Her Royal Highness Princess Ingrid Alexandra
Her Royal Highness Princess Ingrid Alexandra was born on 21 January 2004 at Rikshospitalet University Hospital in Oslo. The Princess is second in line of succession to the throne.
The Princess was christened in the Palace Chapel on 17 April 2004. It was her grandfather, His Majesty The King, who presented the Princess for baptism.
King Harald presented Princess Ingrid Alexandra for baptism. The Bishop of Oslo at the time, Gunnar Stålsett, officiated. Photo: Tor Richardsen, NTB scanpix.
In addition to the King, her godparents were His Majesty King Felipe VI of Spain (then the Prince of Asturias), His Royal Highness Crown Prince Fredrik of Denmark, Her Royal Highness Crown Princess Victoria of Sweden, Her Highness Princess Märtha Louise, and Ms Marit Tjessem, the mother of the Crown Princess.
All the Princess’s godparents were in attendance for The Princess' confirmation 31 August 2019.
The confirmation service was officiated by the Bishop of Oslo, Kari Veiteberg, and Praeses Helga Haugland Byfuglien. Photo: Lise Åserud, NTB scanpix
The Princess began attending a day-care centre in Asker in January 2006, and in autumn 2010 she started as a pupil at Jansløkka elementary school. From autumn 2014 until spring 2019 Princess Ingrid Alexandra attended Oslo International School at Bekkestua, followed by a year at Uranienborg school in Oslo.
August 2020 she began at Elvebakken upper secondary school in Oslo.
The Princess began attending a day-care centre on 4 January 2006. Photo: Lise Åserud, NTB scanpix.
The tradition of the Royal Family greeting the annual Constitution Day children’s parade from the Palace Balcony dates back to 1906. Princess Ingrid Alexandra is the fifth generation to watch the parade from the balcony and was on hand for her very first 17 May.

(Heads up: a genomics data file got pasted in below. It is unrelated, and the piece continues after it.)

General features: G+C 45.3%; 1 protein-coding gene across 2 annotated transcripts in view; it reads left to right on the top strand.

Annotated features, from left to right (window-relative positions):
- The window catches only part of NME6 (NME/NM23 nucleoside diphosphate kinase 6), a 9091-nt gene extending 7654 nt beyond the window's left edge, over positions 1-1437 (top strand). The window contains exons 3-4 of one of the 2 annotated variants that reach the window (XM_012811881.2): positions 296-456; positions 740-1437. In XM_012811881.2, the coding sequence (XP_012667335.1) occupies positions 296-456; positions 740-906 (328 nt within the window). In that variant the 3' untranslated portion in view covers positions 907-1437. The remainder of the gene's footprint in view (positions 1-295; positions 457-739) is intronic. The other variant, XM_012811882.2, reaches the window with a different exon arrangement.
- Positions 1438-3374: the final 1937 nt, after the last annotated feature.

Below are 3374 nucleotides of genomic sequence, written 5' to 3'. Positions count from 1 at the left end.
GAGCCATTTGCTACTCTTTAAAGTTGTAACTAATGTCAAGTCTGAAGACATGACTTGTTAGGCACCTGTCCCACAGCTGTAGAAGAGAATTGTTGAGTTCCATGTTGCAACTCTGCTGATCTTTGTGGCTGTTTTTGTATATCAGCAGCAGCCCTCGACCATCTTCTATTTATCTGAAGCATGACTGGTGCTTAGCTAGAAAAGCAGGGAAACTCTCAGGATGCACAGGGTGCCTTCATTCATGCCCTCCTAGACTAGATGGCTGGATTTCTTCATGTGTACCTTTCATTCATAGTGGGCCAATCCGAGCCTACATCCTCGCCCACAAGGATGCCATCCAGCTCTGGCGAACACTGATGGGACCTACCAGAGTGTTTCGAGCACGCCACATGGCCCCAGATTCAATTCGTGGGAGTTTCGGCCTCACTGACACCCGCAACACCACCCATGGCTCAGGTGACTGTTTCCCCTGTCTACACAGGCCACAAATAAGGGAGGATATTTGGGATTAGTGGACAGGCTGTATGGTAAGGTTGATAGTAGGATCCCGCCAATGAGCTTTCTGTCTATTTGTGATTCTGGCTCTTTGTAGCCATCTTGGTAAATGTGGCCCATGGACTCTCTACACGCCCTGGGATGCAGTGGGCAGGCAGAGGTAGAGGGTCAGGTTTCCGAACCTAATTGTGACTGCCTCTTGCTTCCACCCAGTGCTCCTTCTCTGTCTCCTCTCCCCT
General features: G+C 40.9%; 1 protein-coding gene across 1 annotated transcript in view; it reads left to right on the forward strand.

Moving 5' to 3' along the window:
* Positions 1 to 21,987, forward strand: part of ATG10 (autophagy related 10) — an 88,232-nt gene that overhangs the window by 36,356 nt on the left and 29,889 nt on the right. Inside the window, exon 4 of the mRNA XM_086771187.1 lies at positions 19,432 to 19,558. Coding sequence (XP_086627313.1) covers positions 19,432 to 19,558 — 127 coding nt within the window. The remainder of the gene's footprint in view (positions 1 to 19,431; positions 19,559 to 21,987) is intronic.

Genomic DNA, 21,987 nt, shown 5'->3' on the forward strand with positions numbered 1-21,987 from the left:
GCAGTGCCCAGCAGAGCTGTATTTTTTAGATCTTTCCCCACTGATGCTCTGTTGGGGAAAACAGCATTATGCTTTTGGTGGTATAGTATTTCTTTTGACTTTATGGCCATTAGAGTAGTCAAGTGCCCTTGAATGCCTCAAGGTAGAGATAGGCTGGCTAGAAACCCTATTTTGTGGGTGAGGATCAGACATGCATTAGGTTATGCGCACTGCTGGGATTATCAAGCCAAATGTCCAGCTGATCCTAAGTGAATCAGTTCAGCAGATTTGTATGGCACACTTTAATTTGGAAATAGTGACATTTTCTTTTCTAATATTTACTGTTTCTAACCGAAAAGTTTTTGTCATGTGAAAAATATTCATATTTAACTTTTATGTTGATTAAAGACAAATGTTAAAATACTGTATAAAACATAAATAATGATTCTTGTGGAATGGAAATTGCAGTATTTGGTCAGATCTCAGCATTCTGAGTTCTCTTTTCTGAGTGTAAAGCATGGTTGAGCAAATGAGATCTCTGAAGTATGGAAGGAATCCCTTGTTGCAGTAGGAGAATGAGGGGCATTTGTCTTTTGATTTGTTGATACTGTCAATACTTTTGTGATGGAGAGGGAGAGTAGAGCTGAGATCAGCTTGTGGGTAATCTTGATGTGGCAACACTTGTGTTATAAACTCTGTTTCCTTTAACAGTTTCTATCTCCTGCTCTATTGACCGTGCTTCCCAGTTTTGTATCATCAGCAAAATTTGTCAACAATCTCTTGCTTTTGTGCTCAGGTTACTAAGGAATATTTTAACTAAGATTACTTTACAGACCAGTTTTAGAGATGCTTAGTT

Early start for the Princess: On the balcony for her first 17 May celebration in 2004. Photo: Gunnar Lier, Scanpix.
The presence of the Royal Family in the stands at Holmenkollen Ski Jump Arena is another tradition that dates back to 1906. The Princess has been part of this tradition as well, with her first appearance in the royal grandstand at just under two months of age.
First official engagements
Princess Ingrid Alexandra is very interested in environmental protection, and this was the subject of her first official engagement outside of participation in May 17 and Holmenkollen Ski Jumping Festival. Together with the Crown Prince, she met a children’s parade in the Palace Square when more than a thousand young “environmental agents” marked World Environment Day in 2009.
The Princess met members of the Norwegian Eco-Agents organisation (known as Miljøagentene in Norway) in the Palace Square in June 2009. Photo: Lise Åserud, NTB scanpix
In 2016 Princess Ingrid Alexandra lit the flame in front of 13 000 at the opening ceremony of the Youth Olympics at Lillehammer, and in November 2018 she christened Norway's new research vessel, the Crown Prince Haakon.
The RV Kronprins Haakon will help to provide new insight into the impacts of climate change on the oceans and marine life. Photo: Rune Kongsro / The Royal Court.
In summer 2016, the Princess Ingrid Alexandra Sculpture Park opened in the Palace Park, with sculptures made for children – by children. More sculptures are added every year, and The Princess takes active part in choosing the designs from among the contributions from schoolchildren all over the country.
In 2017 two new sculptures were added to the Princess Ingrid Alexandra Sculpture Park. Pictured here is the Princess under “Roggbif”, an acronym of the first letters of the colours of the rainbow (in Norwegian). Photo: Lise Åserud, NTB scanpix.
As the Princess grows older, she will carry out more and more official engagements on behalf of the Royal Family.
The Princess is an active teenager who enjoys skiing and kickboxing. She shares a love of water sports with the rest of her family. In 2020 Princess Ingrid Alexandra won the Norwegian surfing championship for juniors.
The Crown Prince and Crown Princess and their family surfing at Hoddevik in Stad. Photo: Fjordlapse photography.